Stock and awe as Facebook flotation may top $100bn
Facebook has launched the most hotly-anticipated stock market flotation since the dot.com bubble burst more than a decade ago, promising to sell its shares to the public in a deal that will make billionaires of its founders and which could value the company as much as $100bn (£65bn).
In an announcement laden with ambitious declarations and astonishing revelations about the social network's growth, Mark Zuckerberg, the 27-year-old computer whiz who created the company in his Harvard dorm room eight years ago this week, said Facebook was just at the start of “a social mission” to change the way people around the world share information.
“Facebook was not originally founded to be a company,” he said in a letter included in the 199-page share prospectus published yesterday.
“We've always cared primarily about our social mission, the services we're building and the people who use them. This is a different approach for a public company to take.”
It will take Wall Street and technology industry analysts days to digest all the information revealed last night, but what was immediately apparent was how potential investors are being asked to make a bet on Mr Zuckerberg himself.
The Facebook chief executive owns 28% of the company and he will control more than half of the votes, thanks to arrangements with his early backers and because of an unusual share structure designed to limit the power of new shareholders.
If investor demand for Facebook is as high as the excitement over yesterday's announcement suggests, the company could price at the top end of the mooted $75bn-$100bn range, making Mr Zuckerberg worth $28bn (£17bn) on paper.
Mr Zuckerberg's Harvard friend and co-founder Dustin Moskovitz, who stayed with the company until 2008, could be worth more than $7bn (£4.5bn).
More than one-third of Facebook's 3,000 employees could be paper millionaires under the float.
Interest in the Facebook prospectus was so high that its formal publication by the US Securities and Exchange Commission last night slowed the agency's website to a crawl.
The document detailed how quickly Facebook's business has grown. In 2007, just three years after its creation, it brought in revenues of $153m (£100m).
Two years later it brought in five times that amount and turned a maiden profit of $229m (£145m).
Last year it had revenues of $3.7bn, and a profit of $1.0bn.
But analysts say Mr Zuckerberg faces a crucial test to keep his company on an even keel despite the flotation hoopla.
As well as having to ensure that his mega-rich employees keep turning up for work every day, he will have to assure the company's most important asset - its 845 million users - that he will be a responsible guardian of their privacy, despite the demands of his new shareholders to make ever more profit from the use of their personal data.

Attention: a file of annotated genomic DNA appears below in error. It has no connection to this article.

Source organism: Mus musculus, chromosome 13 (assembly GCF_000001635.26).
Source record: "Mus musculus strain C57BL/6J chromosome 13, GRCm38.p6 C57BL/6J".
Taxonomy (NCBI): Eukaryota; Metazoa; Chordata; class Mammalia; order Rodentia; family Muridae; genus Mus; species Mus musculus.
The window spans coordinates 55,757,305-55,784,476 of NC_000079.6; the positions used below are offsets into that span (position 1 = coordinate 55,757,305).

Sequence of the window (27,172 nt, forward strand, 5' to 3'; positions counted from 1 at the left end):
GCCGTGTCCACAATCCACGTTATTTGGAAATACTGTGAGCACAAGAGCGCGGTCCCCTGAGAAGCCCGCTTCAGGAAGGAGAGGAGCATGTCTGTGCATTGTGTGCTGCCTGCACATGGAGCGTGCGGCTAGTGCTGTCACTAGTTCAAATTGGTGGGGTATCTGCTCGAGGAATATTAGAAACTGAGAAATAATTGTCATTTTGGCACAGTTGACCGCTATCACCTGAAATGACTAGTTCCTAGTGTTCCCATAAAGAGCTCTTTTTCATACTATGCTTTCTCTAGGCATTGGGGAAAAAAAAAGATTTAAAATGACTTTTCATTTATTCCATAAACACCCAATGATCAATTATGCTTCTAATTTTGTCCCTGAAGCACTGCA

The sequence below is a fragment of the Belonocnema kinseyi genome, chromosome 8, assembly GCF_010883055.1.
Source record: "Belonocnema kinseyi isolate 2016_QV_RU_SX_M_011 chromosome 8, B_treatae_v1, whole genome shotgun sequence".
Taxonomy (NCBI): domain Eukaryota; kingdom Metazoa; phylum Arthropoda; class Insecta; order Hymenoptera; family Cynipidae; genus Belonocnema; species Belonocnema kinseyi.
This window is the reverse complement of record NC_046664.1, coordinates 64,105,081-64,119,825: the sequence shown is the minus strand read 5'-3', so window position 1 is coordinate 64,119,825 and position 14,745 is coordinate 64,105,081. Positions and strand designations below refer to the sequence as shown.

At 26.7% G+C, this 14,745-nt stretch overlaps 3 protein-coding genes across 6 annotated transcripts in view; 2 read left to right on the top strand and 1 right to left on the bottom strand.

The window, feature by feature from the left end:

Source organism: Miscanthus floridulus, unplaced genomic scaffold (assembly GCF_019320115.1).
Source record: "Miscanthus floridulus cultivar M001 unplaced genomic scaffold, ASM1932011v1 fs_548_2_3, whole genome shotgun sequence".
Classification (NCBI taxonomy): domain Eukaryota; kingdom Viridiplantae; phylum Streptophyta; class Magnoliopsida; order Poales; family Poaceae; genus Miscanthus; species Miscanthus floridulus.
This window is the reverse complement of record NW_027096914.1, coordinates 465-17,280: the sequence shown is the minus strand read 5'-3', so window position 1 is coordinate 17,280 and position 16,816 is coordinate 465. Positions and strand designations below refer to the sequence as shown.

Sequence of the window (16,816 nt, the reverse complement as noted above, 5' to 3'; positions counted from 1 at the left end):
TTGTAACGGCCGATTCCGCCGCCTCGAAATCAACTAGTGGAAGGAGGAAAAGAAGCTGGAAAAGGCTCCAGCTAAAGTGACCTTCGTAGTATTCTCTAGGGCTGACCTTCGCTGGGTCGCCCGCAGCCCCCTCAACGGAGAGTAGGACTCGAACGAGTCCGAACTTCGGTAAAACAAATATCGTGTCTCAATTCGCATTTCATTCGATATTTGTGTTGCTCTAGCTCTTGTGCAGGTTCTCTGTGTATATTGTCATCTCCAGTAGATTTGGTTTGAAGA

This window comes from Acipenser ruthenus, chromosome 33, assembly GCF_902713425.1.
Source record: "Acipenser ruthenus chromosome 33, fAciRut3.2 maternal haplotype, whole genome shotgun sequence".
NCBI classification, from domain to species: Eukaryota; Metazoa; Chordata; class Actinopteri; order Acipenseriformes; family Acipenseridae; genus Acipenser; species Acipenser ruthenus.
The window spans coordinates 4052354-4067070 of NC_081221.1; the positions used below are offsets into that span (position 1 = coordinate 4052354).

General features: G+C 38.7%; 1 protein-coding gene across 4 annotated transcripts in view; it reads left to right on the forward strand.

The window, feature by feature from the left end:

“Facebook has changed the way companies believe they should market, by making them communicate directly with their customers,” said analyst Debra Aho Williams of the research firm eMarketer.
“Yet it is still at a very early stage of what it could become and the business it could build from the data it has collected and will be capable of collecting, with the host of privacy questions that raises.
“The one thing that has not changed is that Facebook is very comfortable pushing the envelope in terms of what data it collects and what it can use for advertisers.
“At every turn it keeps winning. There have been privacy outcries over each change, but users soon forget - because using Facebook is fun.”
The prospectus included pages of disclosures on the legal risks facing the company, including possible lawsuits over privacy issues and the threat of a clampdown on what could be done with users' personal data under new laws being proposed in Europe and the US.
Nonetheless, the company also lay out the opportunities it saw for providing advertisers the ability to closely target messages based on users' personal preferences, as revealed in their Facebook profile and online habits.
“Late last year, Mr Zuckerberg unveiled a raft of new features designed to encourage users to listen to music, share news stories and video chat with each other, all within the site.
Keeping the company's elite developers focused on building these kinds of new features will be a priority for Mr Zuckerberg in the weeks before and after the flotation, said Kevin Werback, associate professor at the Wharton Business School.
“To the extent that someone went to work at Facebook in its early days because of the prospect of a big pay-off on flotation, it is true that once you get that pay-off it will be harder to motivate them.
“That is potentially why the company waited so long to go public, essentially until they were pushed to do so.
“Management has indicated that they are in it for the long haul and to build a great company that will change the world, and that is something that employees look up to.
“The issue is whether Facebook management says the same thing the day after the flotation as they did the day before.”
October 2003: Mark Zuckerberg (19), a psychology and computer science student at Harvard University, sets up Facemash, where users can rate the attractiveness of fellow students. The website is shut down and he's threatened with expulsion.
September 2006: Facebook, now used by universities, high schools and businesses worldwide, is opened to everyone over 13.
October 2007: Microsoft pays $240m (£151m) for a 1.6% share in the website.
January 2012: Facebook, now with 800 million users, goes public on stock exchange. Zuckerberg's personal stake could be $20bn (£14bn).